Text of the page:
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topic 45592

My cookie cutters are rusted; can I clean them?


A discussion started in 2001 but continuing through 2019

2001

Q. Our company produces hand-made tin ornaments & cookie cutters. We have been asked to replicate the old-fashioned tin icicle ornaments that have an iridescent color on each side.

What needs to be applied to the tin in order to achieve these colors . . .or can this type tin be purchased?

Charles A. Reynolds
- Millersburg, Ohio, USA


2001

A. Several companies make pearlescent pigments that use the principle of thin-film reflectance. It is possible to reproduce that on a metal substrate, but I think it would be vastly cheaper to use the existing pigments themselves in a clear lacquer or urethane base. You can get different effects by using different particle sizes and concentrations. The companies are Englehard and EM Industries. Englehard also makes iridescent plastic films, which can be converted to glitter and used like the mica's (try Meadowbrook or Glitterex) and it may be possible to simply adhere their film to your products.

Good luck,

Robert Zonis
- Bohemia, New York


2004

A. Moiré metalique for tin:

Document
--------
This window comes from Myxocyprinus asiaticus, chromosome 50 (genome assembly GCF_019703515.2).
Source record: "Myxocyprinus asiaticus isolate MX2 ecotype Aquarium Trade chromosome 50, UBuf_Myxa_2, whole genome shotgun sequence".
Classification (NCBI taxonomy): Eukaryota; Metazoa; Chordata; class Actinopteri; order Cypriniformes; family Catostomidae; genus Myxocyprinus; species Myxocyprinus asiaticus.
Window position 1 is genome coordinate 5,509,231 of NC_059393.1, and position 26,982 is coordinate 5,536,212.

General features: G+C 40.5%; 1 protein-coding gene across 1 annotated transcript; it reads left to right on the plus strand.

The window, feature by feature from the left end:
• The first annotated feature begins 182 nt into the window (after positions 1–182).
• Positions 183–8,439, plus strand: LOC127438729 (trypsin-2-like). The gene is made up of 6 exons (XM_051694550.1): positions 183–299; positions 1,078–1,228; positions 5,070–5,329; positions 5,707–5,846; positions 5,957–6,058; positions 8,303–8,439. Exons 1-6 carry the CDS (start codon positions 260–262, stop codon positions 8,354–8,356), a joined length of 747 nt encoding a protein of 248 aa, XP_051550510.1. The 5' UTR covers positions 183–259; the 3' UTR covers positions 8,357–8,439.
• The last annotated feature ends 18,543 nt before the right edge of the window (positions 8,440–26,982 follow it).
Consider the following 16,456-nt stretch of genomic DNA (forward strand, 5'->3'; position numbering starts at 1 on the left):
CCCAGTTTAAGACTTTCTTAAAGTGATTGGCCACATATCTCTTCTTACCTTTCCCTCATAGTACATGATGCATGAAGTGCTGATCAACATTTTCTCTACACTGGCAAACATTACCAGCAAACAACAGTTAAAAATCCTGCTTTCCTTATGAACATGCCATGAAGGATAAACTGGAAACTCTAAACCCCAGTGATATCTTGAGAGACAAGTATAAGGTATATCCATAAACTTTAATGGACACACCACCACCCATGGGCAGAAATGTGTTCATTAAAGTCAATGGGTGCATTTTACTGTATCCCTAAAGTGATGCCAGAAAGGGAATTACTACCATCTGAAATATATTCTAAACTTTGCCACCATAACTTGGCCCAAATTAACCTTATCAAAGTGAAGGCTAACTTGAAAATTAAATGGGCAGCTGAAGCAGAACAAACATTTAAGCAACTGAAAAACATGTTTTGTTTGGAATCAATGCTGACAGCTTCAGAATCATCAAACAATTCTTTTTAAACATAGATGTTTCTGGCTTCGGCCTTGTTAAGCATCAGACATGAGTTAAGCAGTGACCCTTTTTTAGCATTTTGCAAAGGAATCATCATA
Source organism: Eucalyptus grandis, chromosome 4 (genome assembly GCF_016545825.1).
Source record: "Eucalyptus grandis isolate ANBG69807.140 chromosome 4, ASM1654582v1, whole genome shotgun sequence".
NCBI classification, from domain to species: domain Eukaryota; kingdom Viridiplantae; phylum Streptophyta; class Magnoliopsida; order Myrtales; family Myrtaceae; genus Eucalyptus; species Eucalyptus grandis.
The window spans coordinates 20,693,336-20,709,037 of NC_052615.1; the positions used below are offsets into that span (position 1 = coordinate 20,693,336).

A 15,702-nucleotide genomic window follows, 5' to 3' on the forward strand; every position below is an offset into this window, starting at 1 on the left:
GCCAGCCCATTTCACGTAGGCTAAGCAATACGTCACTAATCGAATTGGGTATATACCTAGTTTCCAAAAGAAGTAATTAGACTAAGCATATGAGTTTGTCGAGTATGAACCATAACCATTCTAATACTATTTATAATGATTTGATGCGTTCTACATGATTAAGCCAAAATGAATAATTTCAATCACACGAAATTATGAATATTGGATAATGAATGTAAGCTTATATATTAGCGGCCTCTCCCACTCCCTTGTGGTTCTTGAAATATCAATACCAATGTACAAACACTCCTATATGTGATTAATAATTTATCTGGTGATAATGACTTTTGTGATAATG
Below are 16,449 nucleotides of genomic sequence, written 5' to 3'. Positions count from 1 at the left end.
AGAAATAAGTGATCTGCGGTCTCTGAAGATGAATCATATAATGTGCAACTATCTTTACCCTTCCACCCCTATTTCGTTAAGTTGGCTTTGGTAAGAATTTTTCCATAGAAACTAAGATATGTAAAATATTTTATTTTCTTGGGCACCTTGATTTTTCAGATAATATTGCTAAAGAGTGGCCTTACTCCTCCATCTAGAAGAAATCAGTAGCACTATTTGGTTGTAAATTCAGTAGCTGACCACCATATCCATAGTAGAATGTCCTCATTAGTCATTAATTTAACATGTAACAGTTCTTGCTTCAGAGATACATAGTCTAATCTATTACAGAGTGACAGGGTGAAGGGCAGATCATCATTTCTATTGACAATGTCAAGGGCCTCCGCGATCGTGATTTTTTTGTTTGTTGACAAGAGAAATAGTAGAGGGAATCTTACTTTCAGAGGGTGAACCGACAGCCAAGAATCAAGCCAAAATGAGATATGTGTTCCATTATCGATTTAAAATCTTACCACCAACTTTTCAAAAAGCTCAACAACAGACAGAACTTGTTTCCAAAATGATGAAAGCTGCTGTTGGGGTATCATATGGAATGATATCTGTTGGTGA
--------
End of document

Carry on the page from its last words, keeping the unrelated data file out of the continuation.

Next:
1.heat your objects to 250 °C

2.immerse it into special pickle:

3.between crystals you must obtain black colour

4.rinse well

5.immerse to hydrochloric acid

6.without rinsing immerse in: 10 parts sodium thiosulphate/120 parts water solution- after that rinse it and lacquer it!

Goran Budija
metals conservator - Zagreb, Croatia



My cookie cutters are rusted; can I clean them?

2007

Q. I HAVE A LOT OF COOKIE CUTTERS BUT THEY ARE RUSTED, CAN I CLEAN THEM OR SHOULD I THROW THEM AWAY?

Edda Contreras
COOKING CLASS TEACHER - San Diego California Usa


2007

A. If they are special to you, Edda, a plating shop can re-tin them for you. But due to the relatively low labor cost of making thousands of new cookie cutters at a time, and the high labor cost of replating a few on a onesy-twosy basis, replating your old ones will cost more than buying new. They are not dangerous (unless you cut yourself deeply with one), but they might stain the cookies I suppose.

Ted Mooney, finishing.com Teds signature
Ted Mooney, P.E.
finishing.com - Pine Beach, New Jersey
Striving to live Aloha


2007

A. Clean them with a scotchbrite pad and a suspension of baking soda [affiliate link to product info at Amazon] and water. Lightly oil after cleaning and after each use.

James Watts
- Navarre, Florida



December 4, 2019

Q. Can you spray paint metal cookie cutters? Is it safe? What kind of paint would you use? Ace Hardware recommended Rustoleum products.

Lisa Franck
- Appleton, Wisconsin


December 2019

A. Hi Lisa. Most paints are not designed to be used as food contact surfaces. Rustoleum is not a type of paint but a brand name of lots of different types of paint, so it's probably inaccurate to say that it is or isn't food-safe.

I would suggest you use the search term "food-safe paint" or "food contact paint" or "food grade paint" and you will see very specific suggestions both from the companies that offer them and from regulatory authorities. Good luck!

Regards,

pic of Ted Mooney
Ted Mooney, P.E. RET
finishing.com - Pine Beach, New Jersey
Striving to live Aloha

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